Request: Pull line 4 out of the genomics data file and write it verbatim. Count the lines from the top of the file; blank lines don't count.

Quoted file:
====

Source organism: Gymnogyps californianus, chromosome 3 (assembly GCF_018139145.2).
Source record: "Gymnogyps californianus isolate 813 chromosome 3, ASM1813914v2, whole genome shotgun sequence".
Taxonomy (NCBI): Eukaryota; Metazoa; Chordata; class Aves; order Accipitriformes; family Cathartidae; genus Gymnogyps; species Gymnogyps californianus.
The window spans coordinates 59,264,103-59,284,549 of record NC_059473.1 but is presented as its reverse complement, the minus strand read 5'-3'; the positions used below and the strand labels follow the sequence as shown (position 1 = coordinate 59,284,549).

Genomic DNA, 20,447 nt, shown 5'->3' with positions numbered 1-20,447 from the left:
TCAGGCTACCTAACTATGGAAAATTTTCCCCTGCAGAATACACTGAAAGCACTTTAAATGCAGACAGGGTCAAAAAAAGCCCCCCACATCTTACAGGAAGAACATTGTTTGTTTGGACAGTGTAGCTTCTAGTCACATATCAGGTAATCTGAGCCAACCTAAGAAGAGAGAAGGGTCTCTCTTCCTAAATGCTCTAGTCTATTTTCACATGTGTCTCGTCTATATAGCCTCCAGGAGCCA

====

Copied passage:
The window spans coordinates 59,264,103-59,284,549 of record NC_059473.1 but is presented as its reverse complement, the minus strand read 5'-3'; the positions used below and the strand labels follow the sequence as shown (position 1 = coordinate 59,284,549).